This episode of the Cyberlaw podcast begins with digging into a bill that is more likely to transform technology regulation than most of the proposals you’ve actually heard about – a bipartisan effort to regulate US technology investment abroad. The new bill contains a mirror of the United States Committee on Foreign Investment (CFIUS), Matthew Heyman reports. When CFIUS regulates domestic investment from hostile countries, the new proposal will regulate foreign investment – from the United States to hostile nations. The goal is to delay the transfer of technical experience (and capital) from the United States to China. He is opposed by the Chinese government and the same US business alliance that is campaigning against Senator Cornin’s CFIUS reforms in 2018. I guess if it passes, it will be part of the legislation that needs to be passed, and it will be a big surprise for most technology observers.
The world of cryptocurrencies can do the same Leslie Gore his official singer, because everyone is crying at the end of the crypto party. Well, except for Nick Weaver, who makes a big tour of all cryptocurrency companies with over-leverage on or above the brink of collapse such as bitcoin values drop to $ 20 thousand and lower.
Scott Shapiro and trade reviews for a series of stories claiming that Microsoft lowers security in their products. Unfortunately, it would make sense for Microsoft to deduct value from its own software, limiting itself to security, we think, but we can’t explain why the company would ignore cloud security, as it is increasingly accused of.
This brings us to NickTalk for TikTok and a a look behind the scenes what happened to the TikTok-CFIUS case in the years since former President Donald Trump left the scene. It turns out that CFIUS is persistently pursuing parts of the deal that were still on the table in 2020: localization of user data in the United States and lack of Chinese access to data. The first is moving forwardNick tells us; the second turns out to be a swamp.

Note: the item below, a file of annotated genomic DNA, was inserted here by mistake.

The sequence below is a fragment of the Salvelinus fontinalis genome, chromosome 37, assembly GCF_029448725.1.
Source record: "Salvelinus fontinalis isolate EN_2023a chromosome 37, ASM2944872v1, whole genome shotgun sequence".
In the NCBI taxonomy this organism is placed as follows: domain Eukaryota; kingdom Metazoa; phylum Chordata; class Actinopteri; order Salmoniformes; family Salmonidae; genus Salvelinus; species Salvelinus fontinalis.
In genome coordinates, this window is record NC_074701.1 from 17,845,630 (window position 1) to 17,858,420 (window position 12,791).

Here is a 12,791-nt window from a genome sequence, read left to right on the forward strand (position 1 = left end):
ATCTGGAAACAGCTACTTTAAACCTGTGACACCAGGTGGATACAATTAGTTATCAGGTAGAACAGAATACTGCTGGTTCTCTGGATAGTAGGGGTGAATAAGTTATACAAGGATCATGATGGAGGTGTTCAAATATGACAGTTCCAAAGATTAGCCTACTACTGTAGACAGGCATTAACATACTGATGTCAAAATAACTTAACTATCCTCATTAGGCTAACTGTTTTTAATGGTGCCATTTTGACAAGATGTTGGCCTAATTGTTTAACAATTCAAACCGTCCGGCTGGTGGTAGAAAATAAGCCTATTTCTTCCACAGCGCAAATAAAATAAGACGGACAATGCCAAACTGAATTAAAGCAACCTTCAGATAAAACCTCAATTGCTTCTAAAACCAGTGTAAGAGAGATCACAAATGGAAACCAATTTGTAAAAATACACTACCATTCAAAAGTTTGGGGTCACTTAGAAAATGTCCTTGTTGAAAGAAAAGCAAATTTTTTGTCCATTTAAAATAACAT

Speaking of localization, India’s determination to locate credit card data was rewarded. Matthew reports that the disruption of new credit card customers for non-compliant card systems has worked: Mastercard locates its data and India has already lifted the ban.
Scott reports on Japan ‘s latest contribution to techlash: a law that makes “online insults” a crime.
Scott also notes a modest bright spot in NSO Group’s Facebook lawsuit: Supreme Court granted the company’s request the U.S. government to be asked to assess whether the NSO can claim sovereign immunity for the hacker tools it sells to the government. Nick puts on his funeral dance shoes to break the bad news for the NSO: the Biden administration breaks down or reportedly acquired by US-based L3Harris Technologies.
Scott works briefly on the idea that Google AI chatbot has come to its senses. Of course, as a trained philosopher, Scott seems a little reluctant to admit that I’ve come to my senses. We agree that this is a hell of a good chatbot.
And in quick hits I note the appointment of April Dos as Chief Adviser to the National Security Agency Adviser after a long series of acting Chief Advisers.
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